Lam, too, has been making glass for over seven centuries. Like the stained glass at the Pilgrimage Church Maria Hilf and the town’s fairytale castle.

Drachselsried might be a newcomer to the art of glass making. But, you’ll find quite a few local artists that realize quality is better than quantity.

No major glass production goes on in Arnbruck. But, don’t skip out before you’ve seen the St. Bartholomäus Church and the Lady Chapel.

In Viechtach, you’ve got a quartz protected nature area, a Nostalgia Museum — remember the good old days ;-) — a Crystal Museum, and the awarded Gläsernen Scheune (Glassy Barn). More shiny things!

The next town, or village rather, of Sankt Englmar, is where glass had been produced since the 18th century. While you’re here, you might as well enjoy the summer art exhibits and the winter skiing & tobogganing.

Prackenbach is more of an outdoorsy town. Besides the glass paintings in its Parish Church St. Georg, it has over 100km of walking, cycling, and hiking trails; and boating trips, a bird park, miniature golf, and a sauna. Ahhh, I feel refreshed already!

Hiking’s big over in Arrach with over 99km of hiking trails. Not as big as glass production and glassblowing which has been done here for over 700 years.

Within the Bohemian Forest, there has been three generations of glass makers in Winklarn. But, that’s nowhere near as long as in the town of Waldmünchen, where it’s been going on since the 13th century. Although, most of the glass & crystal production on this German/Czech border town was relocated to Neustadt (we’ll get to that one shortly).

Almost done!

We’re about to get to the last circular part of the Glass Route, which starts in Oberviechtach, a village with lots of local glass artists. It was also big on stained glass production — and now has a Culture Heritage Museum to visit.

Over in Schönsee you’ve got nature trails and a glass fountain right outside the Rathaus. It’ll be hard not to go see the works of art on the inside, too.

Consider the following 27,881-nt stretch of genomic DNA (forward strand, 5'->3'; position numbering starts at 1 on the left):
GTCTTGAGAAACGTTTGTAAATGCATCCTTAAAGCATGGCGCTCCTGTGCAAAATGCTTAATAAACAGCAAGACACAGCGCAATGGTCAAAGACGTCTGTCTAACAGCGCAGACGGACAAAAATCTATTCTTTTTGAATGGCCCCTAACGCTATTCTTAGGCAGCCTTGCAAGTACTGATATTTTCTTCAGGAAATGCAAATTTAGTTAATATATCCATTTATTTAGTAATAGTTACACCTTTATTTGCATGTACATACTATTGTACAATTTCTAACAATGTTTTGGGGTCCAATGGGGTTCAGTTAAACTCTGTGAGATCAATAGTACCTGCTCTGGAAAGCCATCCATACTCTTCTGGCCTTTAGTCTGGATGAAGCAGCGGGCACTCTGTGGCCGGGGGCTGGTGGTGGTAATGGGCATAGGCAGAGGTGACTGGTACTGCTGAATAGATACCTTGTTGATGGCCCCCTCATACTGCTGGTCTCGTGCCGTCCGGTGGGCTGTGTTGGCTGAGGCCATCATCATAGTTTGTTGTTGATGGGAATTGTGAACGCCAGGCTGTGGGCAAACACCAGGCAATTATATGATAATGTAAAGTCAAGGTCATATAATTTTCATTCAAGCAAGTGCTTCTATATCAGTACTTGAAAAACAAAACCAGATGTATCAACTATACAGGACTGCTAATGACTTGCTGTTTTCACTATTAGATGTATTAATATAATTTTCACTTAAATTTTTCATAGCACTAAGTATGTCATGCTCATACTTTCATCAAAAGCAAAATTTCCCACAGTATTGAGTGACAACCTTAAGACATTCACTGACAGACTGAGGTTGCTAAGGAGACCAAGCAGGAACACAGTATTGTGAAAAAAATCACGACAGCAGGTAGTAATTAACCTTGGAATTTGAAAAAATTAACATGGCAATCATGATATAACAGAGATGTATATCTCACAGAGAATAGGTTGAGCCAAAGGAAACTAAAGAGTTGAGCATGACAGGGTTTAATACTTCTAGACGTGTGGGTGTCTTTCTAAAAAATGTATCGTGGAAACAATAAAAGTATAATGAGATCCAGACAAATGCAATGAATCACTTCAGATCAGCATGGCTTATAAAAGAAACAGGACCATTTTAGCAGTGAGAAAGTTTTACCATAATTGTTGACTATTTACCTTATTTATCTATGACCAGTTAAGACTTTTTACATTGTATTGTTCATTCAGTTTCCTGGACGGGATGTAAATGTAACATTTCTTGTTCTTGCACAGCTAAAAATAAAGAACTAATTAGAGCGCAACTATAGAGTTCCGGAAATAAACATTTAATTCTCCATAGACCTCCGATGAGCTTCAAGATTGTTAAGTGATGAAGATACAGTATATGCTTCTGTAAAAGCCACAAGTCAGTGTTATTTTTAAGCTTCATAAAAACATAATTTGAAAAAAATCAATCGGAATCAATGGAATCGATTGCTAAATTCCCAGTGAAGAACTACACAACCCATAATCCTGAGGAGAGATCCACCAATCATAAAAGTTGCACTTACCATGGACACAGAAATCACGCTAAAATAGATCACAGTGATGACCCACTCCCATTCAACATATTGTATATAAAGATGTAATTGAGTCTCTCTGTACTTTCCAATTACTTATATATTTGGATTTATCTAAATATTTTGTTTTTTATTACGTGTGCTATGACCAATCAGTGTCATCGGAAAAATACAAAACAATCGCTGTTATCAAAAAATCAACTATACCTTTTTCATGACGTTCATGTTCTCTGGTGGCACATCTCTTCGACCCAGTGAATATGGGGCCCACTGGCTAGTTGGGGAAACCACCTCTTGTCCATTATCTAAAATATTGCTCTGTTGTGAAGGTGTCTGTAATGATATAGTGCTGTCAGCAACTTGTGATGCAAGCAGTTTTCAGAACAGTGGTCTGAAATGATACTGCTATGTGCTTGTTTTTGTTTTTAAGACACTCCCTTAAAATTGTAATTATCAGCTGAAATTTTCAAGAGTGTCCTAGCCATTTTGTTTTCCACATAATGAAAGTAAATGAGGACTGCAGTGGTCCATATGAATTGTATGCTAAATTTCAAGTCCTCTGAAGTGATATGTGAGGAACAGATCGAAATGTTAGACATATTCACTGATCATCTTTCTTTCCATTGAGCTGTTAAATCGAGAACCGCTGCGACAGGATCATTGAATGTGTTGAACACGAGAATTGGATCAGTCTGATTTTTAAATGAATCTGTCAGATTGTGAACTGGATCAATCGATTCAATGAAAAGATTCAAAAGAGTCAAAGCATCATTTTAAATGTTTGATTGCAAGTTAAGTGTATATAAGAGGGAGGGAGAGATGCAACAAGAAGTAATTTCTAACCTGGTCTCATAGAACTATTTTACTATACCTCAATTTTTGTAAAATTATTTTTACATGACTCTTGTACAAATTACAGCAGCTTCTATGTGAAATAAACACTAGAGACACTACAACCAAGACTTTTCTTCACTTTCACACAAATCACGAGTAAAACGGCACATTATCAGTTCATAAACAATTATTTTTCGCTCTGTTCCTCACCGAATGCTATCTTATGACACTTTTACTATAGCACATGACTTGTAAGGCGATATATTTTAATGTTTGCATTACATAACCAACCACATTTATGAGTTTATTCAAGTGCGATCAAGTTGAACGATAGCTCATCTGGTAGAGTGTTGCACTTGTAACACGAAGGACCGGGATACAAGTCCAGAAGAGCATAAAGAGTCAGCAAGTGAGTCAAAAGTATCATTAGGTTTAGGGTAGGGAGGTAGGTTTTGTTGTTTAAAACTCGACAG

Plößberg is knee-deep in glass business with its Porcelain & Glass Museum that shows you tried & true crafting techniques. Afterwards, you’ve got Wildenau Castle and ruins of Burg Liebenstein to see.

Tirschenreuth is more known as a porcelain town. But, when you’ve got museums, natural rock formations, a Stadtmauer, and a Gothic church, I’m not gonna split hairs.

You’ll more than make up for it in Waldsassen, where glass has been in production since 1884. That’s a mere drip in time compared to some of the other towns — but, its 12th century Cistercian Abbey is lovely.

Mitterteich‘s glass factory produces about 55-thousand tons of glass a year. That’s all fine & dandy, but I personally like the glass sculpture at the Station Square’s water fountain instead, while vying over egg fights with my fellows.

Glassblowing has been going on in Neustadt an der Waldnaab for centuries. You’ve got two glassworks to see, a Baroque palace, a City Museum, a parish church, AND a gorgeous cobalt blue glass sculpture standing 6 meters high at the New Town Hall.

Weiden, our last stop (for today anyway), is a 750 year old town and glass production has been going on for most of them. The New Town Hall is full of glass objects d’art and the Old Town Hall has wonderful stained glass mosaics. Need I say more? OK, Weiden also has a great pedestrian zone for shopping and eating!

We’re done with the Glass Route — phew! Can you believe it?

That was a wholatta glass & stuff to see and touch. I hope you enjoyed the Glasstrasse as much as I did (and still do).

Glass Route Web Site

Here’s the official Web site of the Glass Route.